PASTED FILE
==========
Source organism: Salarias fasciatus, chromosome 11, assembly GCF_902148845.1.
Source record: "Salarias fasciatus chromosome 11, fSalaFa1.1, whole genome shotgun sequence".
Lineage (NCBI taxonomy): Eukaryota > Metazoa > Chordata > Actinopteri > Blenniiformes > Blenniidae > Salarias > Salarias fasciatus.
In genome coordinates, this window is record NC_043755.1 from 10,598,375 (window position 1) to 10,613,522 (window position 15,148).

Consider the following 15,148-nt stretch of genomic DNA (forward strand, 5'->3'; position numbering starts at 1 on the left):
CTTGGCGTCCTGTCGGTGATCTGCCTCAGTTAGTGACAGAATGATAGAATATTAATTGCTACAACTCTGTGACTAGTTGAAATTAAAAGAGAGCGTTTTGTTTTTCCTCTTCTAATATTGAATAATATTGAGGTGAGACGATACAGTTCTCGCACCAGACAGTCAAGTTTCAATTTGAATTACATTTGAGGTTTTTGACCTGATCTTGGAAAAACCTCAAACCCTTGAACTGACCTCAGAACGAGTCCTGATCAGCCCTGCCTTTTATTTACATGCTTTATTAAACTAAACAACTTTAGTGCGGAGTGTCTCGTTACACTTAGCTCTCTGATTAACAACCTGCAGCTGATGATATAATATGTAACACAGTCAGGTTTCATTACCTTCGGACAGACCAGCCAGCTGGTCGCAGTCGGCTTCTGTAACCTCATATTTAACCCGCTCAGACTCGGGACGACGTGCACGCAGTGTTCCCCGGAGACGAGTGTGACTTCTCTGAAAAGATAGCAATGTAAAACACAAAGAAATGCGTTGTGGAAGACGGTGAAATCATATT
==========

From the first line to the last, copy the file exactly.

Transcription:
Source organism: Salarias fasciatus, chromosome 11, assembly GCF_902148845.1.
Source record: "Salarias fasciatus chromosome 11, fSalaFa1.1, whole genome shotgun sequence".
Lineage (NCBI taxonomy): Eukaryota > Metazoa > Chordata > Actinopteri > Blenniiformes > Blenniidae > Salarias > Salarias fasciatus.
In genome coordinates, this window is record NC_043755.1 from 10,598,375 (window position 1) to 10,613,522 (window position 15,148).

Consider the following 15,148-nt stretch of genomic DNA (forward strand, 5'->3'; position numbering starts at 1 on the left):
CTTGGCGTCCTGTCGGTGATCTGCCTCAGTTAGTGACAGAATGATAGAATATTAATTGCTACAACTCTGTGACTAGTTGAAATTAAAAGAGAGCGTTTTGTTTTTCCTCTTCTAATATTGAATAATATTGAGGTGAGACGATACAGTTCTCGCACCAGACAGTCAAGTTTCAATTTGAATTACATTTGAGGTTTTTGACCTGATCTTGGAAAAACCTCAAACCCTTGAACTGACCTCAGAACGAGTCCTGATCAGCCCTGCCTTTTATTTACATGCTTTATTAAACTAAACAACTTTAGTGCGGAGTGTCTCGTTACACTTAGCTCTCTGATTAACAACCTGCAGCTGATGATATAATATGTAACACAGTCAGGTTTCATTACCTTCGGACAGACCAGCCAGCTGGTCGCAGTCGGCTTCTGTAACCTCATATTTAACCCGCTCAGACTCGGGACGACGTGCACGCAGTGTTCCCCGGAGACGAGTGTGACTTCTCTGAAAAGATAGCAATGTAAAACACAAAGAAATGCGTTGTGGAAGACGGTGAAATCATATT